Thanks / Tight fisted dog walker


      August 2, 2011 at 7:08 pm

  3. This is good debate; parking and charges for, or not, as the case may be, is an important local issue. It would be helpfulto the debate to have the financial facts and figures clearly set out as suggested by Avatar.Problem is that for those who live near a Metro Station parking can always be an issue, as appears to be the case in East Boldon fr example, where metro users, and, on occasions, airport holidaymakers vehicles are parked legally up to 8/10 minutes walk away from Metro, these legally parked vehicles cause problems for local householders, whose visitors cannot park near them and also can hamper the passage of vehicles along the streets near to the station and access to local shops and businesses Perhaps STC could “pilot” a 6month free parking scheme and try and measure the effect upon local business interests with their cooperation.


    August 2, 2011 at 7:38 pm

  4. The problem with the localism bill in this scenario as I see it is that councils still have budgets to balance. The funding model of the localism bill suggests that it gives Westminster the opportunity to vary it’s funding to councils, forcing councils to rely more on their rates.

    Also, councils will be unlikely to use it to levvy additional costs on businesses to pay for parking, for two reasons. The first was documented in the last South Tyneside business forum consultation, where respondents were concerned that changing rates created uncertainty, increased risk and reduced confidence, making them more likely to go elsewhere with more stable rate charging regimes. This leads to the second problem, is that some councils will use the rate controls in a race to the bottom.

    As far as the profit the council makes on parkling I’m not sure. There was a document produced last year by South Tyneside Council which if I recall correctly put the profit at something like £132,000 per annum. I presume this goes back into the budget, rather than paying directly for the toddler groups SadButMadLad seems to worry so much about. By the way, motorists are a special interest group too.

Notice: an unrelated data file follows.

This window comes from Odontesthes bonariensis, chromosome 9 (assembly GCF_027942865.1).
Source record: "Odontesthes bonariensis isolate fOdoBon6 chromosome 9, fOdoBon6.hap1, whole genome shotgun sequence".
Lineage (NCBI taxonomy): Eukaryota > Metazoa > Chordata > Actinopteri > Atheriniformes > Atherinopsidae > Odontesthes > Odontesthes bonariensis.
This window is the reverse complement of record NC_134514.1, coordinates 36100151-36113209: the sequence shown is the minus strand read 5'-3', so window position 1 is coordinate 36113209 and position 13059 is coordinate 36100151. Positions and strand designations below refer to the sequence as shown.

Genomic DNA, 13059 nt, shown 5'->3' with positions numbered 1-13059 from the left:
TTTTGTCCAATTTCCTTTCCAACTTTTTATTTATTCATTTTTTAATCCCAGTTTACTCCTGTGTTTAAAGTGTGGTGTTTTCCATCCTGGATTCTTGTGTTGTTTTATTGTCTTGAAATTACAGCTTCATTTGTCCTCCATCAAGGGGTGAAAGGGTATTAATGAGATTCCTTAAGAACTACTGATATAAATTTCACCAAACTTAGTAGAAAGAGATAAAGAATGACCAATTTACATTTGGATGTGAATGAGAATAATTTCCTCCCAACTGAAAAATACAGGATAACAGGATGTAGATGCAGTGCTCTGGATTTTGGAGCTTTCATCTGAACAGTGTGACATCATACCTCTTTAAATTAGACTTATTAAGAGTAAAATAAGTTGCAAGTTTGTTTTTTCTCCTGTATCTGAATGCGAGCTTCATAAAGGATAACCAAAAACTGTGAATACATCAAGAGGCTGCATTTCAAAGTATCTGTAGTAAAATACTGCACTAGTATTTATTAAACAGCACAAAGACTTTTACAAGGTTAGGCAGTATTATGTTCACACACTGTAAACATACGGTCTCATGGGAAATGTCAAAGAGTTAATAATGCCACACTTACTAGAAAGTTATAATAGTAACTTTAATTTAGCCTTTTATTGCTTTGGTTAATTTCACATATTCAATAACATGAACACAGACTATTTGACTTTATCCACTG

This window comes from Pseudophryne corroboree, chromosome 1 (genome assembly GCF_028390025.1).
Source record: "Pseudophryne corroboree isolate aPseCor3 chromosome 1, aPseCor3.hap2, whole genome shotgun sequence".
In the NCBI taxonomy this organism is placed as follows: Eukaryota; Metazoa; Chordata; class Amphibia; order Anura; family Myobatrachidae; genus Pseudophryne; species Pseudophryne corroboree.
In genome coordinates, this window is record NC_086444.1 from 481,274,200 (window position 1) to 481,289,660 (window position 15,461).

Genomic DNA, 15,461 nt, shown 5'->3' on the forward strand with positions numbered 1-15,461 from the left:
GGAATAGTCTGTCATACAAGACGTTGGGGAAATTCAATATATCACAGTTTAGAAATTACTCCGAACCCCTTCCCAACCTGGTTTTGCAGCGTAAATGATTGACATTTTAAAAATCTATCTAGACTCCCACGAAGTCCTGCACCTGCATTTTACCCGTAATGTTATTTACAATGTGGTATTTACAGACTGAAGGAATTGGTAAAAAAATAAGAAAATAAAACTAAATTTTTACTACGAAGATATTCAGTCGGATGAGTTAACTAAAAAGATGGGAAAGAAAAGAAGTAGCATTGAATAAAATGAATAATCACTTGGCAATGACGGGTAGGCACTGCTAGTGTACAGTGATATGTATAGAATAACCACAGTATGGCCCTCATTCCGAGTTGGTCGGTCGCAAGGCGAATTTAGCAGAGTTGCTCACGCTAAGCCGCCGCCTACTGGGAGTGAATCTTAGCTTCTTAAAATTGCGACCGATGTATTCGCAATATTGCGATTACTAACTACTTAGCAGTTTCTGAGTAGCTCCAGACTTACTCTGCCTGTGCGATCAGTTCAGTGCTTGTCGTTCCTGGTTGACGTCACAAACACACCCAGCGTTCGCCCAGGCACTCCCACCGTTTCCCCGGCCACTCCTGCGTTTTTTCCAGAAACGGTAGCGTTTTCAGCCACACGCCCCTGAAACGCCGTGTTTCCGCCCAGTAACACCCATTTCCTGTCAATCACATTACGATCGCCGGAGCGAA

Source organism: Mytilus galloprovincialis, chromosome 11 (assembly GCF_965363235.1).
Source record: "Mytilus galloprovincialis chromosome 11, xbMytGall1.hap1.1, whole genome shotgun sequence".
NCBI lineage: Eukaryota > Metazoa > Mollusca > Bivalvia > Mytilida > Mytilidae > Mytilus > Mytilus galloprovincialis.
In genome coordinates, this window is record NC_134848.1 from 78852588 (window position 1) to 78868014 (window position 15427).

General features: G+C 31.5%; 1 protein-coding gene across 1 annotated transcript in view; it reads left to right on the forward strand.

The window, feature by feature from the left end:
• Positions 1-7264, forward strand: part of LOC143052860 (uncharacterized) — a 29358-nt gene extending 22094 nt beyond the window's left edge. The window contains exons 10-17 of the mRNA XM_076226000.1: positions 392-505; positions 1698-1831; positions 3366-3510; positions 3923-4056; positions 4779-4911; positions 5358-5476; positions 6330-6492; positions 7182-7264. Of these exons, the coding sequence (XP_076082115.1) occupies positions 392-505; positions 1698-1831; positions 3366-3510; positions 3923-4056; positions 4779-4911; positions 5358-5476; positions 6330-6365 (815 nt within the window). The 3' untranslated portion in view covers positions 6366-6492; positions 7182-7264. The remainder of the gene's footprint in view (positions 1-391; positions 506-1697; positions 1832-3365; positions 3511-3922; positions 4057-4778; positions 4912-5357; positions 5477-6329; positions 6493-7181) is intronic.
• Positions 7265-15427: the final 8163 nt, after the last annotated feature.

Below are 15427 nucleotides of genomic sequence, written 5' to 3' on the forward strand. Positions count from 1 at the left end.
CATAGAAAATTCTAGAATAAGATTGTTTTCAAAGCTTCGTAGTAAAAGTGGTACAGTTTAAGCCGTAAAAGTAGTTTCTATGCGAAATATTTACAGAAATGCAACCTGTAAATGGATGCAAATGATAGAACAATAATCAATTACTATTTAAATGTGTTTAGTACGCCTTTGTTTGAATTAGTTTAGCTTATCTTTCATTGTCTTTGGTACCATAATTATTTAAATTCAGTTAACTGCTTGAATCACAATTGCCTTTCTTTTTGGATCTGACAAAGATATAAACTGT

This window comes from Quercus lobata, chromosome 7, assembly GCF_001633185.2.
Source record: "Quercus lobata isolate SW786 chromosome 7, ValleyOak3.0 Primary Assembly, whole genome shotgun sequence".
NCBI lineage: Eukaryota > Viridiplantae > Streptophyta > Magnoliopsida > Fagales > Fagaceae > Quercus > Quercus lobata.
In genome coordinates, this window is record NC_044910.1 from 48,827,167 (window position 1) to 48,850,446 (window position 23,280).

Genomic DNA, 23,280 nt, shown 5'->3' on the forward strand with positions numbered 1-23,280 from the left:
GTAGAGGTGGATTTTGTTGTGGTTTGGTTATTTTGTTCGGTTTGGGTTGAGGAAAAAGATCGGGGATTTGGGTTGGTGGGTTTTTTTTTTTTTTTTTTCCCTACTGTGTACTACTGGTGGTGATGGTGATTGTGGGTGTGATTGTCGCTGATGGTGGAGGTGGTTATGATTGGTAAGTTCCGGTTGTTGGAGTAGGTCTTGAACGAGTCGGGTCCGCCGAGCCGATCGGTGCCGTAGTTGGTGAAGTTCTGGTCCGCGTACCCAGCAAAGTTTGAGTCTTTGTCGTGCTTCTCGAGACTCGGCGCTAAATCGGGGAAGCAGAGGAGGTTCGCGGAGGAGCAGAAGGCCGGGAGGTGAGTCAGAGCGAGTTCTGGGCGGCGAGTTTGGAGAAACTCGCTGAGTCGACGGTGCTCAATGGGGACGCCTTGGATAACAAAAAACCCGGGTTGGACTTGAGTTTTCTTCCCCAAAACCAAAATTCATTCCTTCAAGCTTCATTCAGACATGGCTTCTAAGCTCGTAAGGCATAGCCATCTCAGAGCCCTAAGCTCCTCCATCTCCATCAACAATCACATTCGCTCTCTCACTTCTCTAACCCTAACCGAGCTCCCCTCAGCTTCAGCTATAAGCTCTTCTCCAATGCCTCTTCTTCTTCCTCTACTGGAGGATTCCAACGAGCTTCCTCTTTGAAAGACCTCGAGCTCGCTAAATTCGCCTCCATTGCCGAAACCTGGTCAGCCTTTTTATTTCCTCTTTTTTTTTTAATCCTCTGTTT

Whichever model for parking you use someone is going to have to pay. Here in South Tyneside, which has one of the lowest car ownership rates in the UK, should council tax payers pay for parking spaces, or the motorists who actually use them?


    August 2, 2011 at 9:05 pm

  5. If parking was free and teams of people carried shoppers in sedan chairs to their exact destination there would still be boarded up shops.
    The economic climate is such that people are hanging on to what little they have. Taxis and pubs/clubs are also suffering because people can’t or won’t spend.
    The story is the smae in many other places not just Shields.
    Our town was never designed for the level of car ownership we now have- even if it is comparatively low. . My quiet little street has four car households with consequential problems of people being unable to park outside their front door. This reduces people to outbreaks of ‘parking rage’ and I’ve seen normally peaceful middle aged people nearly come to blows. People near the town centre,beaches or Metro stations are even worse off as has been outlined.


    August 3, 2011 at 10:06 am

    • Ironically, in affluent residential areas of ST you have, as pointed out by I Spy, 2,3 even 4 car families without adequate driveways and garaging causing those “parking rage” incidents as described. Furthermore, in addition within those areas you now have what can best be described as “white van virus” developing in situations where householders are staying put and extending/improving their property, employing a variety of traders to carry out the work, all of whom seem to have a white van that has to be parked in a residential area for 9 hours, occasionally, completely obstructing pavements and blocking access to and exit from neighbouring driveways. Wage freezes and loss of consumer confidence = idler taxis and boarded up shops.


      August 3, 2011 at 11:51 am

  6. Don’t insult your readers intelligence Curly. Your ‘prediction’ is hardly earth shattering is it? The council is consulting with local residents, a relative of mine has already had a letter. You might want to polish that crystal ball before making further predictions otherwise people might ask for their money back.


    August 5, 2011 at 6:53 am

  7. Why not introduce free parking for 1 or 1.5 hours in Town Centre car parks to encourage shoppers and introduce parking charges along Commercial Road (opposite the Law Courts) & the top of River Drive to help make up the loss of revenue?


    August 5, 2011 at 10:36 pm

  8. […] to see that Cllr. Khan is agreeing with me on at least one thing, however I do disagree that these schemes will kill off the town or deter visitors, I took this […]